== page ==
Student Reading 2.2: Fountain Square
Fountain Square has served as the center of our Cincinnati community for over a century. As the city of Cincinnati has changed over time so has Fountain Square.
The Tyler Davidson Fountain was dedicated in 1871 when Fountain Square was only a wide median down the middle of Fifth Street.
The beautiful fountain shows the many uses of water. Water flows from the outstretched hands of the nine‐foot‐tall statue which is known as: Genius of Water. Below her, human figures show the various uses of water, including a steam engine, a watermill, and a steamboat. Another set of figures show water being used for fishing, bathing, fighting fire, and drinking. Four outer figures with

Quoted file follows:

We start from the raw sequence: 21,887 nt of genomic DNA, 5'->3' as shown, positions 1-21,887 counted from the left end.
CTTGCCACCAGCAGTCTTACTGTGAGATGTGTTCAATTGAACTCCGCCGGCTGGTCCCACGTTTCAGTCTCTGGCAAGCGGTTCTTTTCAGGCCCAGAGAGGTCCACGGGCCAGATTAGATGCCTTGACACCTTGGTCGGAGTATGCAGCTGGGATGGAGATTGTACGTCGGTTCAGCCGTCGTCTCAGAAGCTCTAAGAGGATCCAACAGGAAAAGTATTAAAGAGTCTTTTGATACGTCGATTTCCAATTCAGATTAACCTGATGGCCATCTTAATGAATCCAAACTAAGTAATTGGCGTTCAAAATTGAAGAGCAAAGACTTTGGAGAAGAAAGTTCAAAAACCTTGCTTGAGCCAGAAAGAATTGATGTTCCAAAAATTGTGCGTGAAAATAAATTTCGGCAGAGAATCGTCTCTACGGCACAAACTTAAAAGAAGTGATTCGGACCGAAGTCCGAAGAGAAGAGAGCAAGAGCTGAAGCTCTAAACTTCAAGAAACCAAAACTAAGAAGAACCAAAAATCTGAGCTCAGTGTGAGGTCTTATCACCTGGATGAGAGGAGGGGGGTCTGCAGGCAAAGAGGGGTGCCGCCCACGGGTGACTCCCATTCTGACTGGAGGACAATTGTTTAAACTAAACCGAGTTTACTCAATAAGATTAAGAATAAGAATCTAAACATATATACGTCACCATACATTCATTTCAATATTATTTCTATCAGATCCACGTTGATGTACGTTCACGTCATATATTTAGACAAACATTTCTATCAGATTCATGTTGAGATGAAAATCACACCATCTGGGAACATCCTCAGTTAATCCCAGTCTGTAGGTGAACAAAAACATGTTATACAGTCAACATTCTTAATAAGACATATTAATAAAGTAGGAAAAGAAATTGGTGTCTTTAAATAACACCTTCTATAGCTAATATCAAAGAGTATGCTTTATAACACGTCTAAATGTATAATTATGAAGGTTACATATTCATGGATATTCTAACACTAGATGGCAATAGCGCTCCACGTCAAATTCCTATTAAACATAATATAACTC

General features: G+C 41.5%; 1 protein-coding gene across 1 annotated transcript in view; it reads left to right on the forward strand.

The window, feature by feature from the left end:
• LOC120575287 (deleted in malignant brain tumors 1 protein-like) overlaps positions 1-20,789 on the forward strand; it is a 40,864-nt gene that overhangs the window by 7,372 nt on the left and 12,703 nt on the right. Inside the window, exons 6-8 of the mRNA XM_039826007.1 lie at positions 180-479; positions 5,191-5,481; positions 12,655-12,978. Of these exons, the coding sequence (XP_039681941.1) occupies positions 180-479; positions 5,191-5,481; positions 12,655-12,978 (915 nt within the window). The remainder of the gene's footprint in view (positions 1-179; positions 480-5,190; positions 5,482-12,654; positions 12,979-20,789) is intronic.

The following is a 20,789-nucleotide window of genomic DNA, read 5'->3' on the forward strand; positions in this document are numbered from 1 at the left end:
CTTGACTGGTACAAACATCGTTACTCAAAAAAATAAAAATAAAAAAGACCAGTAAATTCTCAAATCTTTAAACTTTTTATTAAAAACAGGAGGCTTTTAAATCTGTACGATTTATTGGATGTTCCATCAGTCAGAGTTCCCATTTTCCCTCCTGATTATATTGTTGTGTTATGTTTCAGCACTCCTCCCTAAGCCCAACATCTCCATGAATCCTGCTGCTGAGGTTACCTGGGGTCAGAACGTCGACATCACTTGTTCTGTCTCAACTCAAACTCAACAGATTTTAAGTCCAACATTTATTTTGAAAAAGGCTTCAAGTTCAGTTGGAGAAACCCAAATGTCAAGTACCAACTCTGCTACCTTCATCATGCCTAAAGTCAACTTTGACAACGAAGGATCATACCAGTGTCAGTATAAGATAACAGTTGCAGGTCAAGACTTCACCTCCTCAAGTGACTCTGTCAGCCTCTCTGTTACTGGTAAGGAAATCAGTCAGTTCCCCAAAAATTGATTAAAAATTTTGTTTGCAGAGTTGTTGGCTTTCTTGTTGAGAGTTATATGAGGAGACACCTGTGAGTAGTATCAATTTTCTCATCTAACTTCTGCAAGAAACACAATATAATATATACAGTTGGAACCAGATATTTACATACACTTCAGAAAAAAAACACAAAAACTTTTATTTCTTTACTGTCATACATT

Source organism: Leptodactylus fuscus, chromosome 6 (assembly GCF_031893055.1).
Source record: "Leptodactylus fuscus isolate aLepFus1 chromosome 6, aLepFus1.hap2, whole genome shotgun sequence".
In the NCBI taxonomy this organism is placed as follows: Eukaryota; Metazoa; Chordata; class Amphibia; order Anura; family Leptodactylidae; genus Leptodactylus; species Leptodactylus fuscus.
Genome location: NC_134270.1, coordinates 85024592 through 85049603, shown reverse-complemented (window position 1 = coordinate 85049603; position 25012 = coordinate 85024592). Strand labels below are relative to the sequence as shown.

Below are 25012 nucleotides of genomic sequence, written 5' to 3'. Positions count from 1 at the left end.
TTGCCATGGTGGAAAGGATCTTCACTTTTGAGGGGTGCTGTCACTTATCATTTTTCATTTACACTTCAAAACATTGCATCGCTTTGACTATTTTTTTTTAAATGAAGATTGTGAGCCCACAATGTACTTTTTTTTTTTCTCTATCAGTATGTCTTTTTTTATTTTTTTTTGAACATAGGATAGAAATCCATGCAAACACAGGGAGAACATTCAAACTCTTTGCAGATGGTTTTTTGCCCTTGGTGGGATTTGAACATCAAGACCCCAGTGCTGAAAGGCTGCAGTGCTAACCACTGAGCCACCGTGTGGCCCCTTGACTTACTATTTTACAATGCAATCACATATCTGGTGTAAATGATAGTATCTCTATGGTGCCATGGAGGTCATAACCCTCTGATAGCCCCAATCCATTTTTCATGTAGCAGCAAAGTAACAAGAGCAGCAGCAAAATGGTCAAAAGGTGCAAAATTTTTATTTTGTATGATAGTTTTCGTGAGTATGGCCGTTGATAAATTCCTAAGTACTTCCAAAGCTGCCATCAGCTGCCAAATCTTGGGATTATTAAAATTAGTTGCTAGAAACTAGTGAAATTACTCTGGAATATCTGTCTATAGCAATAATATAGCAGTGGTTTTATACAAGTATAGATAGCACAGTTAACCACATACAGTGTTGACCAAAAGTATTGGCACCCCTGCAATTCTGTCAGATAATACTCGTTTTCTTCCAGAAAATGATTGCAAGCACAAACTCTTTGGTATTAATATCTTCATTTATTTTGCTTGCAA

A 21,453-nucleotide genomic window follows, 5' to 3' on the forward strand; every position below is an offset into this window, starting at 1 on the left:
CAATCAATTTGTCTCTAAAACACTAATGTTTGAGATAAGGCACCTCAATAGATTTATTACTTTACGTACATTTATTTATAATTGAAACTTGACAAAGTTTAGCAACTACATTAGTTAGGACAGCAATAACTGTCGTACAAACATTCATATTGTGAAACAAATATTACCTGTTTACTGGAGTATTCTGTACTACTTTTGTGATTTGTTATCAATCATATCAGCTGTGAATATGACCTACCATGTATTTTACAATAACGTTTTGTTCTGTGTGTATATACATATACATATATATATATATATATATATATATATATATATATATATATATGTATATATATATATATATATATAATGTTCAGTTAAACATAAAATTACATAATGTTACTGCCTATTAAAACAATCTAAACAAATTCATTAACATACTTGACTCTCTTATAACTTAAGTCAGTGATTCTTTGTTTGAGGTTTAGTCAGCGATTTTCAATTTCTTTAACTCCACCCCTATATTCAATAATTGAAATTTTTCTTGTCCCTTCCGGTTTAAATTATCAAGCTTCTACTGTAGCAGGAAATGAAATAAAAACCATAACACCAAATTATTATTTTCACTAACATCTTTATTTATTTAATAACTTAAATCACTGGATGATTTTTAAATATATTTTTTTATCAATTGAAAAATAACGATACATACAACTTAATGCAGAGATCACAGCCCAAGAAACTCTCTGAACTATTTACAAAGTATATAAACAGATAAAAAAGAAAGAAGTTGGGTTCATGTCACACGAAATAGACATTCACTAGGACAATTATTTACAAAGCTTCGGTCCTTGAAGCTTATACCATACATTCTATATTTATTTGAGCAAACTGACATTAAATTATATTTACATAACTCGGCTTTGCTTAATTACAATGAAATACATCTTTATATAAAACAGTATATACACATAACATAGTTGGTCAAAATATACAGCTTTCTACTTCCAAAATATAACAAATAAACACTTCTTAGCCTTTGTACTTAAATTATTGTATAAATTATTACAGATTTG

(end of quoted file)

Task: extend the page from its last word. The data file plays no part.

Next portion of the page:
animals represent the pleasures of water, including children playing in the water, riding a dolphin, playing with ducks, turtles and snakes. The water flowing from the hands of the statue are working drinking fountains from which visitors can drink.
The fountain is turned on the Saturday before the Opening Day of Major League Baseball. It stays on until temperatures consistently dip below freezing, typically in late November or early December. Between Opening Day and late November, early December, the fountain usually runs 24 hours a day, 7 days a week.
In 1970, Fountain Square was redesigned for better traffic flow, and the fountain was moved to the south end of the plaza.
In 2006, Fountain Square was renovated again and the fountain was moved to its current location.